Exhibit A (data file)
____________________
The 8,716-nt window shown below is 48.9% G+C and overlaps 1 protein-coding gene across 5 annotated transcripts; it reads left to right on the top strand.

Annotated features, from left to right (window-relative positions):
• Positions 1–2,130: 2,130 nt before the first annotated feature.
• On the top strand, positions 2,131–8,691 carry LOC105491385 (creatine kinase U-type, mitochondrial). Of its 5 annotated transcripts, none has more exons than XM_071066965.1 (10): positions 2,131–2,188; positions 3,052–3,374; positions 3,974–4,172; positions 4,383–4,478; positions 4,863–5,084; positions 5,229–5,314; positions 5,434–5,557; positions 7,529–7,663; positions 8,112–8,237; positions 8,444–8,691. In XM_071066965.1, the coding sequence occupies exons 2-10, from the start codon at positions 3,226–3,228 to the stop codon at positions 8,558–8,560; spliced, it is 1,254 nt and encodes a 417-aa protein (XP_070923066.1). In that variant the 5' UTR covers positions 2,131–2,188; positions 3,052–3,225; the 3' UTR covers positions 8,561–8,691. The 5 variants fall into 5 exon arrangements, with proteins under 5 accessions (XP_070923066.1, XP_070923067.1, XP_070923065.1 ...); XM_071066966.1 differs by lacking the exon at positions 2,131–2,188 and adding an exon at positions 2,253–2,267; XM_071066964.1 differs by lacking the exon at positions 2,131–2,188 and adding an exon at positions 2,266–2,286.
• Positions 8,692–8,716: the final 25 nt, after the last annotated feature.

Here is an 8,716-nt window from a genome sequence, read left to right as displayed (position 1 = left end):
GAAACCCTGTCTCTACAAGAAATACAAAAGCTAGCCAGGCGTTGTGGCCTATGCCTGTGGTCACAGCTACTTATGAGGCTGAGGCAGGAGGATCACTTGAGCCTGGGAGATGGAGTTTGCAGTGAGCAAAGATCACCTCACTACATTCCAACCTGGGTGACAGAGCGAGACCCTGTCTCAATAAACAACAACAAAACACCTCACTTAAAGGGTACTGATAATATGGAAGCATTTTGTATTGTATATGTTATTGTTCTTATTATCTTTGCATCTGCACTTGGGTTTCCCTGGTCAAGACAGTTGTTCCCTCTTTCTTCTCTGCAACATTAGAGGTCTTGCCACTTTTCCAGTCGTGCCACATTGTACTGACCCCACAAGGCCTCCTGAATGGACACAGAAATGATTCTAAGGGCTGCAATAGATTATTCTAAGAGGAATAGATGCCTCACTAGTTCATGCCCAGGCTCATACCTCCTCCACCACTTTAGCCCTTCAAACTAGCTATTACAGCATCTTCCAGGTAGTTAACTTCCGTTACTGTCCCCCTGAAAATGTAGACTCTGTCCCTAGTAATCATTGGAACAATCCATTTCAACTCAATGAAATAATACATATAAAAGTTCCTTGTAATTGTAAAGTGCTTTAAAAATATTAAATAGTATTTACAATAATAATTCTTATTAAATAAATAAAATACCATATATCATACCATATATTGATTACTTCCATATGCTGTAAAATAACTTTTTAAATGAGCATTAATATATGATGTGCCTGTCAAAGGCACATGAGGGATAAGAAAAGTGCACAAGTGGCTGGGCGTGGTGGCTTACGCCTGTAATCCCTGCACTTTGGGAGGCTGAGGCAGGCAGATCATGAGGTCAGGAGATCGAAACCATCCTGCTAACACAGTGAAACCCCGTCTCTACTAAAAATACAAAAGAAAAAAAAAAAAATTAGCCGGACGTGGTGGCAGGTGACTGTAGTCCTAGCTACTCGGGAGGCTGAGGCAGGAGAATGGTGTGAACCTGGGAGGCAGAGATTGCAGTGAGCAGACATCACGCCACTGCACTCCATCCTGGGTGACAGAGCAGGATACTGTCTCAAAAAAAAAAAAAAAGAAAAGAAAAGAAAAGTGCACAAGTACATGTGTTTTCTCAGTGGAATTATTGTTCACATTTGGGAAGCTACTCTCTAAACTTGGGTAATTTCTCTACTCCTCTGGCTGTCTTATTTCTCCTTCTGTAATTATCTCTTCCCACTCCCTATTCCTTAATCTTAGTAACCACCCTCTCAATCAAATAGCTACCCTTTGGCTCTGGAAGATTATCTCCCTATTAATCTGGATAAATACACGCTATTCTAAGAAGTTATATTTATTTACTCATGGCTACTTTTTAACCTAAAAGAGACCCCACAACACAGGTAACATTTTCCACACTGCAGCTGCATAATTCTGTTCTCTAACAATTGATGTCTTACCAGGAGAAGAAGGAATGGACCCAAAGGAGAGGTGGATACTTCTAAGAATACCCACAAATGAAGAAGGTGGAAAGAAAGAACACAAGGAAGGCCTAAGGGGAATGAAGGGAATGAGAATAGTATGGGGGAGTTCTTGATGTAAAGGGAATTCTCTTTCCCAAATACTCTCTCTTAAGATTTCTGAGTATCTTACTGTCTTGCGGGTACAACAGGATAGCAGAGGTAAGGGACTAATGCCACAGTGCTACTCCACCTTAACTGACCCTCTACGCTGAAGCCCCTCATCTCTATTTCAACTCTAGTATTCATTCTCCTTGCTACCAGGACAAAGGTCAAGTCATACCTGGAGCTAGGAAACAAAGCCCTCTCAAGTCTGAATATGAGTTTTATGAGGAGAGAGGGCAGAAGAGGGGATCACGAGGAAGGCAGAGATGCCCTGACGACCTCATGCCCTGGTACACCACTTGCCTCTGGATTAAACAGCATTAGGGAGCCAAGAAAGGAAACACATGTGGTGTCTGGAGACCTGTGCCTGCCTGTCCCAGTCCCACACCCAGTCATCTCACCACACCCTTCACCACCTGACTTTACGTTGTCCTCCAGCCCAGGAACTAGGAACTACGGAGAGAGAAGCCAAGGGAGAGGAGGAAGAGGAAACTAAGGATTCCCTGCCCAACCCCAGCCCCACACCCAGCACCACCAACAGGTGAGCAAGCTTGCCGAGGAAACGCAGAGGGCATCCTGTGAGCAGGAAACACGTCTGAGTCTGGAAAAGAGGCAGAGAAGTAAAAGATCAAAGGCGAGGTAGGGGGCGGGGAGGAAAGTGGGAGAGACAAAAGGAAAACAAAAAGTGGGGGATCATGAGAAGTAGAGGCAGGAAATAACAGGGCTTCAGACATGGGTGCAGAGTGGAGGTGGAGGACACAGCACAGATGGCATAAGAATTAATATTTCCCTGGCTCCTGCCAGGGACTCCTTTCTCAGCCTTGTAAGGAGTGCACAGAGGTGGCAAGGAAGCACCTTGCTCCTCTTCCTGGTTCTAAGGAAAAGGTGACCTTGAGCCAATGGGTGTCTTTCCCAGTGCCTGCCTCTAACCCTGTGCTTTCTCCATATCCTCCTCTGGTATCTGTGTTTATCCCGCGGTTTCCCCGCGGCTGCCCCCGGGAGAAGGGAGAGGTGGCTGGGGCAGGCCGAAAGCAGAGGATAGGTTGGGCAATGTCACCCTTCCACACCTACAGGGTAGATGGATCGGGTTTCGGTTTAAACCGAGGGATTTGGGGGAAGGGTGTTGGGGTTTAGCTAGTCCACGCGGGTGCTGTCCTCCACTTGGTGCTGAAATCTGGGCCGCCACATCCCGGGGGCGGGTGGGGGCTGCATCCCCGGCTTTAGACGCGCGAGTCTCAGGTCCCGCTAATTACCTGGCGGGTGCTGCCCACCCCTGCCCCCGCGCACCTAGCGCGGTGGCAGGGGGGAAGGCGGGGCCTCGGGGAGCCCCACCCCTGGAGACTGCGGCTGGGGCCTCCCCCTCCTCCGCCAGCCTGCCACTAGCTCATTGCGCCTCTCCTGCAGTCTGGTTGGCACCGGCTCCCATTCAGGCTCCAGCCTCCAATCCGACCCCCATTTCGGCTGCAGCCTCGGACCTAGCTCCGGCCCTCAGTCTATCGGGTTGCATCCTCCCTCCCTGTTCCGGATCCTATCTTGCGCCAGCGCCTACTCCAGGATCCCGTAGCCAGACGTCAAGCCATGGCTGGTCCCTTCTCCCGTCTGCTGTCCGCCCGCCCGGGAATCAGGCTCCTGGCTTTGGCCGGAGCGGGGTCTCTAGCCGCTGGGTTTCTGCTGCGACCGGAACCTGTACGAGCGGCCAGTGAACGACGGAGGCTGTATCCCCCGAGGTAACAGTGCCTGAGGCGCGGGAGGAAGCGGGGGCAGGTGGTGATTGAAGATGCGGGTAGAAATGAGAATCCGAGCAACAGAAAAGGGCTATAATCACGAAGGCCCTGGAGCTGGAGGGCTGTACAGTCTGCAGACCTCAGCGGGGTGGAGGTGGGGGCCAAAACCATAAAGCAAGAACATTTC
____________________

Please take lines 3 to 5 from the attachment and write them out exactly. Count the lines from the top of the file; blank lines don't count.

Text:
• Positions 1–2,130: 2,130 nt before the first annotated feature.
• On the top strand, positions 2,131–8,691 carry LOC105491385 (creatine kinase U-type, mitochondrial). Of its 5 annotated transcripts, none has more exons than XM_071066965.1 (10): positions 2,131–2,188; positions 3,052–3,374; positions 3,974–4,172; positions 4,383–4,478; positions 4,863–5,084; positions 5,229–5,314; positions 5,434–5,557; positions 7,529–7,663; positions 8,112–8,237; positions 8,444–8,691. In XM_071066965.1, the coding sequence occupies exons 2-10, from the start codon at positions 3,226–3,228 to the stop codon at positions 8,558–8,560; spliced, it is 1,254 nt and encodes a 417-aa protein (XP_070923066.1). In that variant the 5' UTR covers positions 2,131–2,188; positions 3,052–3,225; the 3' UTR covers positions 8,561–8,691. The 5 variants fall into 5 exon arrangements, with proteins under 5 accessions (XP_070923066.1, XP_070923067.1, XP_070923065.1 ...); XM_071066966.1 differs by lacking the exon at positions 2,131–2,188 and adding an exon at positions 2,253–2,267; XM_071066964.1 differs by lacking the exon at positions 2,131–2,188 and adding an exon at positions 2,266–2,286.
• Positions 8,692–8,716: the final 25 nt, after the last annotated feature.